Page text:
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Inept Lobbying By Anti-Google Front Group Does More Harm Than Good For Microsoft
Rick Falkvinge, the founder of the Swedish political party the “Pirate Party,” formed six years ago around issues related to intellectual property, blogged about an experience of attending a seminar on privacy at the European Parliament in Brussels. The seminar was put on by Initiative for a Competitive Online Marketplace, which is funded by Microsoft.
The subject of the seminar was “privacy, big data, profiling, and online identities.” Falkvinge was unaware of the group’s funding and ties to Microsoft. He expressed indignation upon discovering the session was essentially about attacking Google:
The next ten minutes were nothing like I had ever experienced. It was the most shameless bashing of a single company with hints and allegations that I had ever seen. In practically every sentence of the keynote, which was exclusively about how bad Google was as a company, words were snuck into the overall flow that were designed to plant ungrounded ideas in the audience’s mind . . .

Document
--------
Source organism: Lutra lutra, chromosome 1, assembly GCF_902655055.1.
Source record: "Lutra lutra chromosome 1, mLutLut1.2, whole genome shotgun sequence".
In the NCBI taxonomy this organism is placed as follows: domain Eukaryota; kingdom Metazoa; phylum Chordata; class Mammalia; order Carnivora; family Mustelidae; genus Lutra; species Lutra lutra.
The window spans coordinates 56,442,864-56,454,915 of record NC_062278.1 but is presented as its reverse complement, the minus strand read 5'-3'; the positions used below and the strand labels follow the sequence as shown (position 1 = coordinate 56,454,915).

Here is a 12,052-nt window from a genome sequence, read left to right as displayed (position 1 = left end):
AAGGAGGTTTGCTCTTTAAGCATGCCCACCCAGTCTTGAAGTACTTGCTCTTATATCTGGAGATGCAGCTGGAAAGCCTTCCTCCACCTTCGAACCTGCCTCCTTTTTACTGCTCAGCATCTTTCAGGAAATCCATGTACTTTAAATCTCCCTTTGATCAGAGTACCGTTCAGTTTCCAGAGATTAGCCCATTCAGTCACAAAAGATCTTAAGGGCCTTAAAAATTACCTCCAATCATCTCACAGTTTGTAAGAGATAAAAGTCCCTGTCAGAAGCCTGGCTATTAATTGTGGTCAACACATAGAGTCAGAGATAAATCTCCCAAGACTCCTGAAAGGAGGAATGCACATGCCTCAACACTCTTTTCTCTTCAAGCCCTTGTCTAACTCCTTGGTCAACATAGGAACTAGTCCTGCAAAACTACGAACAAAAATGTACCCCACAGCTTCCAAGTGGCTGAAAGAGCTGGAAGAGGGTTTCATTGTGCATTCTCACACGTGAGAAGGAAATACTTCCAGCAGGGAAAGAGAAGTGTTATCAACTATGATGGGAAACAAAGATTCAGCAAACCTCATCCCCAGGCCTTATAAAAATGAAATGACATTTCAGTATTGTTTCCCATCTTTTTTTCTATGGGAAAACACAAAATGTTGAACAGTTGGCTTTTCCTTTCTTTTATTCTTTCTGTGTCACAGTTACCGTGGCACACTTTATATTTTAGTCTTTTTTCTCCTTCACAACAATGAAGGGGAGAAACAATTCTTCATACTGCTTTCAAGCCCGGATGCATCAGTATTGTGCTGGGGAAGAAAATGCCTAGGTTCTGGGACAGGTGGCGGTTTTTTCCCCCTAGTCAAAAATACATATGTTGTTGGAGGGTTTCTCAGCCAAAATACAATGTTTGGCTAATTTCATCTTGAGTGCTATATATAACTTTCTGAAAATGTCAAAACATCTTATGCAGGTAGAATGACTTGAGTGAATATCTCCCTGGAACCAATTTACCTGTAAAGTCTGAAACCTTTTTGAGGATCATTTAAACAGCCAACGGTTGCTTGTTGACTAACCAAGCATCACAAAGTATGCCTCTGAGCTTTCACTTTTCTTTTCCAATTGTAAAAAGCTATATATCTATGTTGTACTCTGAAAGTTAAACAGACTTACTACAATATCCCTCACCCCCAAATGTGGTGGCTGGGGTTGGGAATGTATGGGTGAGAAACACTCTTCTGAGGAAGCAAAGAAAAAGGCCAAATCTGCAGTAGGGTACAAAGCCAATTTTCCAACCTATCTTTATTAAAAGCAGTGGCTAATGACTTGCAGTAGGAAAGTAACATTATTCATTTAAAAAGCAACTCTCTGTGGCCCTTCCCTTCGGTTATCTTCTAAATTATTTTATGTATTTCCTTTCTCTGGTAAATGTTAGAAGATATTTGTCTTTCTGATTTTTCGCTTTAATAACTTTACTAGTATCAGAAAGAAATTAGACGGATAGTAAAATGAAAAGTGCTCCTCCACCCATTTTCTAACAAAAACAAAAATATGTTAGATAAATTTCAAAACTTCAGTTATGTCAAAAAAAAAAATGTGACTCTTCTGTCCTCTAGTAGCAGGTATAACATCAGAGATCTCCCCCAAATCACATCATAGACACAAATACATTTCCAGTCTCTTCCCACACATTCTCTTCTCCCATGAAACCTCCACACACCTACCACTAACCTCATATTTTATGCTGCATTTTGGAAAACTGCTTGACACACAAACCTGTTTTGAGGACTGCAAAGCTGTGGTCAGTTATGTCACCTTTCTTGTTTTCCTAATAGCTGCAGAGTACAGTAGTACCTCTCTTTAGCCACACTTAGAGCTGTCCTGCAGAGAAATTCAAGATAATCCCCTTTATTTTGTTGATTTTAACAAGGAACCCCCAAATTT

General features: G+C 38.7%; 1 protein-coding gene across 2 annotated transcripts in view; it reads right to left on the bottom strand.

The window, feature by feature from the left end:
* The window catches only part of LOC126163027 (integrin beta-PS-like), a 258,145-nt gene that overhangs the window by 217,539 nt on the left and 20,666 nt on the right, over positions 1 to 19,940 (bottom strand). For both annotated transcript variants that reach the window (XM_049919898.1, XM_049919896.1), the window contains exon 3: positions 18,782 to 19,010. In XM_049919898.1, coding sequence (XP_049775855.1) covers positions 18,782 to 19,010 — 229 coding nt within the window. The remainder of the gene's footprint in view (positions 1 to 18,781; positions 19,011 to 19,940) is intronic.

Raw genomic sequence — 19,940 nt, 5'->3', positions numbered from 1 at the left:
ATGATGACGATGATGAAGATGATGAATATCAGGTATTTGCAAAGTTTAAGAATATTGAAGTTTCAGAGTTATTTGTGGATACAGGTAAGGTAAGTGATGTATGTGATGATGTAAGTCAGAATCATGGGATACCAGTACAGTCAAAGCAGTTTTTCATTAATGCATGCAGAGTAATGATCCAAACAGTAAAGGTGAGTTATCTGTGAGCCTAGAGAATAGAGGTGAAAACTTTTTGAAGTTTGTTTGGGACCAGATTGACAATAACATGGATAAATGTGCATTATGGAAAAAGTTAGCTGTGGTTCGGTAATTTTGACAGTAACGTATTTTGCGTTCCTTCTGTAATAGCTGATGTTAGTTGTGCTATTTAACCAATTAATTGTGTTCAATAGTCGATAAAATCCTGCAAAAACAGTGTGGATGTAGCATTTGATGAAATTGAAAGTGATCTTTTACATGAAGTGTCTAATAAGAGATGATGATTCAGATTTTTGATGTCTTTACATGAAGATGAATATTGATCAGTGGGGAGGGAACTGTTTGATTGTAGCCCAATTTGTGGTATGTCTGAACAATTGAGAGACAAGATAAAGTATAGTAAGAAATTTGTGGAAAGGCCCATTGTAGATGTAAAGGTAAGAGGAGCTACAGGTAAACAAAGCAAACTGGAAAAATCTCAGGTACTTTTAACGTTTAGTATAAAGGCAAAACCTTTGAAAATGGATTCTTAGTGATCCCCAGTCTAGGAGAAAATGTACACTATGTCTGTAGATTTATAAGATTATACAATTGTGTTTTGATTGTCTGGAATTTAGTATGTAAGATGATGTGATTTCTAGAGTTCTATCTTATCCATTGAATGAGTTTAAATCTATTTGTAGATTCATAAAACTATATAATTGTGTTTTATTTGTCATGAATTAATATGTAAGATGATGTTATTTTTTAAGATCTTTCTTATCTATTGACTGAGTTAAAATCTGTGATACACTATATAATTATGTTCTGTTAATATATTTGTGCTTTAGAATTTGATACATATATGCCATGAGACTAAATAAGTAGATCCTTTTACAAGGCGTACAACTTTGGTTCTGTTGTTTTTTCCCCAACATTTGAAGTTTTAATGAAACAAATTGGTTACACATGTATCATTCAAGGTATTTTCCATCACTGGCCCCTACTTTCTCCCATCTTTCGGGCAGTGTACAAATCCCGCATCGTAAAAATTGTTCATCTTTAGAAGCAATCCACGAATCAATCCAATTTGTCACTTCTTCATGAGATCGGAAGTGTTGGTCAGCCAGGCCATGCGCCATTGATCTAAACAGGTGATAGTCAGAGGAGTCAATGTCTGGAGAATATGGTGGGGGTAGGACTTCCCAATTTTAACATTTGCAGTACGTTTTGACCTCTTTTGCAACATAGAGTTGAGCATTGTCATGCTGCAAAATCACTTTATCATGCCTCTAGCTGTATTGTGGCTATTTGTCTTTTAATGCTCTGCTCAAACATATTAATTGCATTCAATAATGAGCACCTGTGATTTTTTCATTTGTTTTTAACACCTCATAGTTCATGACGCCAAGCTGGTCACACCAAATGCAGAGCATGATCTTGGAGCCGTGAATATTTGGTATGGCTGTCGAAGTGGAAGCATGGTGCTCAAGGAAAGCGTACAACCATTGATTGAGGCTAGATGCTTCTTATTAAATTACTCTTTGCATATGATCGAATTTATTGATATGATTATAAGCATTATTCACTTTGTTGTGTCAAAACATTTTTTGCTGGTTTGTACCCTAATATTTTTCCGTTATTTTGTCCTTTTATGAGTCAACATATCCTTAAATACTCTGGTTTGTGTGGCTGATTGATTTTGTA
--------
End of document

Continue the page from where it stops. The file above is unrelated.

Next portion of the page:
It went on and on. This was not a seminar on privacy at all. This was Microsoft-funded Google-smearing, plain and simple, and I felt my blood starting to boil . . .
The Economist covered the session somewhat less emotionally but agrees that it was ineffective in accomplishing its goals:
Lobbying is what companies do. Google indeed dominates online search. Concerns about its privacy practices are spreading. Microsoft should not have a hard time flagging up its competitor’s faults. Which makes it all the more remarkable that ICOMP does such a lousy job of it—and shows no sign of easing up despite all the resulting bad publicity for its partner.
Microsoft directly and indirectly funds multiple anti-Google lobbying efforts in the US and EU. These individuals and entities regularly put out reports and information critical of Google. Again, this is not new or uncommon.
What got Falkvinge, a former Microsoft employee, so upset apparently was the “bait and switch” quality of the privacy seminar and what he perceived to be the “audacity” of “a convicted monopolist.”
Ironically, Google’s own recent privacy and communications missteps are probably more “effective” for Microsoft’s cause than any aggressive anti-Google lobbying effort such as the one in Brussels.
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